Russians Consider IGS as Congress Moves to Limit GLONASS, Foreign GNSS Monitoring Stations on U.S. Soil - Inside GNSS - Global Navigation Satellite Systems Engineering, Policy, and Design

Russians Consider IGS as Congress Moves to Limit GLONASS, Foreign GNSS Monitoring Stations on U.S. Soil

Lawmakers are poised to sharply limit the ability of foreign nations to own or control satellite system monitoring stations on U.S. territory, a rare show of congressional cooperation triggered by a Russian request to place stations supporting its satellite navigation system on American soil.

Lawmakers are poised to sharply limit the ability of foreign nations to own or control satellite system monitoring stations on U.S. territory, a rare show of congressional cooperation triggered by a Russian request to place stations supporting its satellite navigation system on American soil.

The House and Senate announced December 9 that they had agreed on language in the 2014 Defense Authorization Act to require the president to obtain certification from the secretary of defense and the director of national intelligence before authorizing construction in the United States of a GNSS monitoring station that would be directly or indirectly controlled by a foreign government. The two officials must jointly certify to Congress that the ground monitoring station will not possess the capability or potential to be used for the purpose of gathering intelligence in the United States or improving any foreign weapon system.

The certification may be waived if both the defense secretary and national intelligence director agree that it is in the best interests of the United States and meets the following conditions: the data collected and sent is not encrypted, the station is not located near a national security site, and does not pose a cyber-espionage or intelligence threat.

The measure, which has already been approved by the House, sunsets after five years. The U.S. Senate is expected to taken up the Authorization Act Wednesday (December 18, 2013) according to the National Journal magazine.

The Russian proposal for GLONASS monitoring stations was originally viewed favorably by NASA and the Federal Aviation Administration, which were interested in acting as hosts,” Ken Hodgkins, director of the State Department’s Office of Space and Advanced Technology told the National Space-Based Positioning, Navigation, and Timing (PNT) Advisory Board during their December 5 meeting in Washington.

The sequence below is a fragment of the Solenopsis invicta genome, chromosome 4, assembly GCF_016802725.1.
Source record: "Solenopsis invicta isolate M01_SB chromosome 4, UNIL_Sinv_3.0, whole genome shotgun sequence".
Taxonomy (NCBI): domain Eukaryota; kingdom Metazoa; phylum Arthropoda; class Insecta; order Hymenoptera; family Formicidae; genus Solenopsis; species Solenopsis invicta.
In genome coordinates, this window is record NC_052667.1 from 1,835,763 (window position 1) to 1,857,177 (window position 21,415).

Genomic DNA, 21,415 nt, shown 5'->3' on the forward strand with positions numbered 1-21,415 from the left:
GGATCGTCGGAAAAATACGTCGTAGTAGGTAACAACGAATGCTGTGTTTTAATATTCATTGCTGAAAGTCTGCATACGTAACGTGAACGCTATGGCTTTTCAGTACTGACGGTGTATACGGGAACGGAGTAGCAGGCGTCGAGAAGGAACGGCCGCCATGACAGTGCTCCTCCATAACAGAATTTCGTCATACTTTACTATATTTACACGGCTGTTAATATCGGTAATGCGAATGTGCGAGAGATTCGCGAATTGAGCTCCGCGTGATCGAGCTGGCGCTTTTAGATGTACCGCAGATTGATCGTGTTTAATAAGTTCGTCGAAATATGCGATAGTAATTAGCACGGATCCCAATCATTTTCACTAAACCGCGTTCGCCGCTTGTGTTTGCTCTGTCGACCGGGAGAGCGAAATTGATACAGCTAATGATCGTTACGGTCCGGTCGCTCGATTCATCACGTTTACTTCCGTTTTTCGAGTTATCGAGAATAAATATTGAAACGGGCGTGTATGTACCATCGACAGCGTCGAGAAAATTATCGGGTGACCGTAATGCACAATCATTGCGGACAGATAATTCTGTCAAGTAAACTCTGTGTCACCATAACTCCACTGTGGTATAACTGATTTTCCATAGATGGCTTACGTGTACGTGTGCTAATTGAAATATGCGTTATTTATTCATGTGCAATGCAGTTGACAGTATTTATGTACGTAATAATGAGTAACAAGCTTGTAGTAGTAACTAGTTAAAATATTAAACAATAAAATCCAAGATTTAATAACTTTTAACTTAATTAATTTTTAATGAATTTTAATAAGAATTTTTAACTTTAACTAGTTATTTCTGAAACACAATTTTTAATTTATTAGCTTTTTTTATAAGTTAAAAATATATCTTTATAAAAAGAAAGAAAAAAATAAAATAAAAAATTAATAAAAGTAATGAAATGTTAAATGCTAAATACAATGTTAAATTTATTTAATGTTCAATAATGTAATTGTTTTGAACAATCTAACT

Russia has sought to deploy monitoring stations abroad for some time. In addition to 14 GLONASS monitoring stations in Russia, sites have been established in Brazil and Antarctica at Russia’s Bellingshausen station, according to Russian officials. Additional foreign GLONASS monitoring stations will roll out soon, including additional sites in Brazil and Antarctica, as well as Australia, Cuba, Indonesia, Spain, and Vietnam.

The idea of sites in the United States has triggered a strong reaction from U.S. defense and intelligence officials, however, who see such installations as a possible conduit for espionage.

Congressional Objections
Members of Congress also questioned whether the United States should be helping improve the accuracy of Russian weapons or assisting a possible competitor to the U.S. Global Positioning System.

“It is clear Russia’s interests are not often aligned with those of the United States,” said Sen. Roger Wicker, R-Miss., when he moved to amend the Defense Authorization Act to limit foreign monitoring stations. “I am deeply concerned and people within the intelligence community are deeply concerned and people within the Defense Department are deeply concerned about the Russian proposal to use U.S. soil to strengthen Russia’s GPS capabilities. These ground monitoring stations could be used for the purpose of gathering intelligence. Even more troubling, these stations could actually improve the accuracy of foreign missiles targeted at the United States.”

Rep. Mike Rogers, R-Alabama, told Defense Secretary Chuck Hagel in a November 13 letter that he was worried the stations might interfere with GPS signals or signals from other important systems. He also wanted to know “why the United States would be interested in enabling a GPS competitor, like Russia’s GLONASS, when the world’s reliance on GPS is a clear advantage to the United States on multiple levels.”

Russian officials now largely view the proposal to be unworkable, a source, speaking on background, told Inside GNSS. Although officially U.S. officials continue to review the request — and general, informal talks with Russian officials are ongoing — no discussions on the monitoring station proposal specifically have taken place for many months, another source confirmed.

May Turn to International GNSS Service
Hodgkins told the advisory board that GLONASS managers are now likely weighing a different approach.